Greenleaf attacker: Judge-freed Haskins now charged in child rape
Seven years ago, after Robert Terrell Haskins was charged with his first sexual assault, police felt so sure that he was a man unable to control himself that they expressed outrage when a little-known judge reduced an attempted rape charge to a misdemeanor sexual battery conviction, and they predicted that Haskins would molest again. Sadly, that prediction proved accurate for the then-eight-year-old child Haskins allegedly assaulted between 2003 and 2005.
The alleged victim, now 16, contacted police this spring, and Haskins, now 26, stands charged with five counts of forcible sodomy and one count of aggravated sexual assault.
"My reaction?" responds Albemarle Sheriff Chip Harding, who was a Charlottesville police captain when Haskins was first charged. "I'm really not surprised. Those of us around back then felt like he had a compulsive nature that made him a sexual predator. I'm still perplexed the judge made the decision he did."
Haskins' infamy began with an attack in Greenleaf Park on December 30, 2002. The brazen daylight attack on a mother in the presence of her toddler came at a time when Charlottesville women were already on edge with a serial rapist on the loose. Arrested the following March, Haskins admitted on videotape that he'd knocked the 34-year-old woman to the ground to have sexual relations with her and fled when she screamed and fought him off.
Nonetheless, when tried in September 2003, Haskins was found guilty of misdemeanor sexual battery and given just a six-month sentence. With credit for time served, he was released that same month.
"Those in court were flabbergasted with the judge's decision," says Harding.
As for the judge, Joseph Spinella, he's now 85 and retired in Richmond. Although he says he doesn't remember the case ("It doesn't ring a bell," he says), he cites pre-sentencing reports that give the defendant's background and sentencing guidelines that would have played into his decision.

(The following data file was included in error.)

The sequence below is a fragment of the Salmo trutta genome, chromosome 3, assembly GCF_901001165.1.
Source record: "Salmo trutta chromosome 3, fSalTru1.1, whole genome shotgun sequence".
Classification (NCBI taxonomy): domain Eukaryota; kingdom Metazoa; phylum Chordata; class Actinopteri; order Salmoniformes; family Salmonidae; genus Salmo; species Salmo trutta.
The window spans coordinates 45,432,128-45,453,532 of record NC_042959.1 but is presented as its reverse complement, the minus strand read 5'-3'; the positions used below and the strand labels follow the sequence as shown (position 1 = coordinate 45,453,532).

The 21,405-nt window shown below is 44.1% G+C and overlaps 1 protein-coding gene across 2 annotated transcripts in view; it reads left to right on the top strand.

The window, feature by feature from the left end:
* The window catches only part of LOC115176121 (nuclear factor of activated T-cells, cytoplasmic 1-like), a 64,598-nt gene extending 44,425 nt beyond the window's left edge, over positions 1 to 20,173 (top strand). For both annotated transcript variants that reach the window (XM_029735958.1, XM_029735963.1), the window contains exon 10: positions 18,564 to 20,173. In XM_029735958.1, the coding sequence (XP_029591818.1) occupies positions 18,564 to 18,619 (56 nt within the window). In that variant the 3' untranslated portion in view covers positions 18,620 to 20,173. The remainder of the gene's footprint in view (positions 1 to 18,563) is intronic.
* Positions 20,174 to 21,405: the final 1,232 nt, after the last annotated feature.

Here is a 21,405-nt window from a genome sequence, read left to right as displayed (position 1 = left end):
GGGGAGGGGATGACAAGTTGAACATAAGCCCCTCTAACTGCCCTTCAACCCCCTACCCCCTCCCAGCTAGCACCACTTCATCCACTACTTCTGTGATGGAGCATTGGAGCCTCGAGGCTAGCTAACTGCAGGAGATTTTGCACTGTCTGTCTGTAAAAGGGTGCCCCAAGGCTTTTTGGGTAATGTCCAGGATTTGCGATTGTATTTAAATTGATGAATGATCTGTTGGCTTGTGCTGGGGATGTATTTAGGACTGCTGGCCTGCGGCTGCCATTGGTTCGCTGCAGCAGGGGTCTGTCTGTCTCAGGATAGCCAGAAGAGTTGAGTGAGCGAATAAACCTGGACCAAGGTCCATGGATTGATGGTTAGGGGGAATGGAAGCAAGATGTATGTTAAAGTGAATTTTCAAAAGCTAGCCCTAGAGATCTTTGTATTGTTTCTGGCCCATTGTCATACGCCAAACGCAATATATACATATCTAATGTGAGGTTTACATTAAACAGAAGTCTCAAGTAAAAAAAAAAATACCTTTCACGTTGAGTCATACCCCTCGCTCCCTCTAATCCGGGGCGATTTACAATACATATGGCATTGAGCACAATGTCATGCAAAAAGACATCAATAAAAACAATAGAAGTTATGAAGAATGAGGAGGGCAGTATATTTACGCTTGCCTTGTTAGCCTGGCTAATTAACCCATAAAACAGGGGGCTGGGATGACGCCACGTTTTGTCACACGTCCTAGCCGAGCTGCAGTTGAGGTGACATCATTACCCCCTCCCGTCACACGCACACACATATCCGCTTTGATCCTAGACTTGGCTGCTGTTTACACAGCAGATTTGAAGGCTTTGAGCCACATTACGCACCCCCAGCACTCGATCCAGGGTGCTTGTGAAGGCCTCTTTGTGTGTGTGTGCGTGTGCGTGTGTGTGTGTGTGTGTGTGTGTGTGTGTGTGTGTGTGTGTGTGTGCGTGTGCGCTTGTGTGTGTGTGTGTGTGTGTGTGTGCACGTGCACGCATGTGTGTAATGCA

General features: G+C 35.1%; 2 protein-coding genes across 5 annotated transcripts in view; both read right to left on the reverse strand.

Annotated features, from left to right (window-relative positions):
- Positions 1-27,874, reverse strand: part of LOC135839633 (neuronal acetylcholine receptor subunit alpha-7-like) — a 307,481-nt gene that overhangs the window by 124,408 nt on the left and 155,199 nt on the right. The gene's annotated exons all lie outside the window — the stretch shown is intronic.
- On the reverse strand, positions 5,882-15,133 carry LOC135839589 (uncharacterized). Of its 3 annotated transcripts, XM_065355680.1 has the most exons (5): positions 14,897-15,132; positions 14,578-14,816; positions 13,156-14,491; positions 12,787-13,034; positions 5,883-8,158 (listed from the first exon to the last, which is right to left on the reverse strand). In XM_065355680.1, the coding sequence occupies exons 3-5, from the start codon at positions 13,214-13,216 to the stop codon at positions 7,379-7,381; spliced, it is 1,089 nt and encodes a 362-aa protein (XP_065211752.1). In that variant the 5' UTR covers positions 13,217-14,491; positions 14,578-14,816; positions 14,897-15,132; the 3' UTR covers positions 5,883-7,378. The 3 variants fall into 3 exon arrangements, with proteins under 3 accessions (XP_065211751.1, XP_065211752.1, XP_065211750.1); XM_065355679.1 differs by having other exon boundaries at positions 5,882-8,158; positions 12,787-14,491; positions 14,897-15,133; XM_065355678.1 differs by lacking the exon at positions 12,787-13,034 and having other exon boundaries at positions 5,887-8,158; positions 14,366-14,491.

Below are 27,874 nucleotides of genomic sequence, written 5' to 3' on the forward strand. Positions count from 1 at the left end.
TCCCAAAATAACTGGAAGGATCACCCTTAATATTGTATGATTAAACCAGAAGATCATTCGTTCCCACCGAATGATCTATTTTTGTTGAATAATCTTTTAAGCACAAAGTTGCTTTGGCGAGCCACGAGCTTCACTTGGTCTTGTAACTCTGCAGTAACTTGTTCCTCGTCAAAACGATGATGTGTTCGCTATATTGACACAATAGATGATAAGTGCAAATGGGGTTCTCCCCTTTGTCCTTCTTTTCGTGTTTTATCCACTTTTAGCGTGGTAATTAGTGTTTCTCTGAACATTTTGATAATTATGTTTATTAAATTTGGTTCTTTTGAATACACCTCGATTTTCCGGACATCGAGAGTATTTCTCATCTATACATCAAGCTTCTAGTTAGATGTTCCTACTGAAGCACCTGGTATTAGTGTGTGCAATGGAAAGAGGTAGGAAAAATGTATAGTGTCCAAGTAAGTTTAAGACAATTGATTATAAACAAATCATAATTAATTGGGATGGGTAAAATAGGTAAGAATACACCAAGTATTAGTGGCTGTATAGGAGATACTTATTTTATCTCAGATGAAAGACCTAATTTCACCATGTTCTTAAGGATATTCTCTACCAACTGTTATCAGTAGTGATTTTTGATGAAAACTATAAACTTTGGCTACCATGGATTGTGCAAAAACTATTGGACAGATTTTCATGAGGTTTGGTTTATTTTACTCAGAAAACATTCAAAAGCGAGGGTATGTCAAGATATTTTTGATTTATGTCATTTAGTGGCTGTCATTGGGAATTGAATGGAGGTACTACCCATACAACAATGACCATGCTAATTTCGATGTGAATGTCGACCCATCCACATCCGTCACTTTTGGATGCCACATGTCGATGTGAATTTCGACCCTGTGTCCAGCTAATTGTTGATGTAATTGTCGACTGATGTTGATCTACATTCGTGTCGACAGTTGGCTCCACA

"You get a pretty good picture of what he's like, but you can't predict if he's going to do well," says Spinella. "We truly dislike hearing someone has not followed the rules and stayed out of trouble."
Despite the subsequent alleged assaults on a child, says Spinella, "I don't think I would have done anything differently."
"For that judge not to remember, we have some cracks in our legal system," says Sheriff Harding. "He wasn't part of our community and doesn't have to answer for his decision."
Between 2003-2005, when the latest victim was between 8 and 10 years old, Haskins would rack up increasingly more serious sexual assault charges. In February 2003, prior to his conviction, Haskins grabbed the buttocks of a a juvenile female jogger on Locust Avenue and received a misdemeanor sexual battery conviction. Later that year, he allegedly chased another jogger on Locust Avenue.
Two years later, he broke into a woman's house on Little High Street, a crime for which he was sentenced to four-and-a-half years in prison. And at the time of the most recent charges, Haskins was already in jail for probation violation and for providing false information to the state's sexual offender registry, says a Charlottesville Police lieutenant.
"We warned there was a high likelihood of him re-offending," says Sheriff Harding, who wonders how–- or even whether–- judges are monitored and assessed.
"I can't say this guy is incompetent," says Harding, speaking of the judge, "but his ruling seemed to be incompetent. I'm glad to hear he's retired."
Harding says that efforts to rehabilitate people with certain types of sexual deviancy often fail. "If he's found guilty," says Harding, of the latest charges, "I hope the judge will incapacitate him."
Haskins attended a school for learning and emotional disabilities and once told police that if he doesn't take his medication, "I do wild stuff."
"If he has a mental illness, I'd like to see him treated," says Harding, "but he's a danger to the community."
Updated 7:10pm with Judge Joseph Spinella's full name.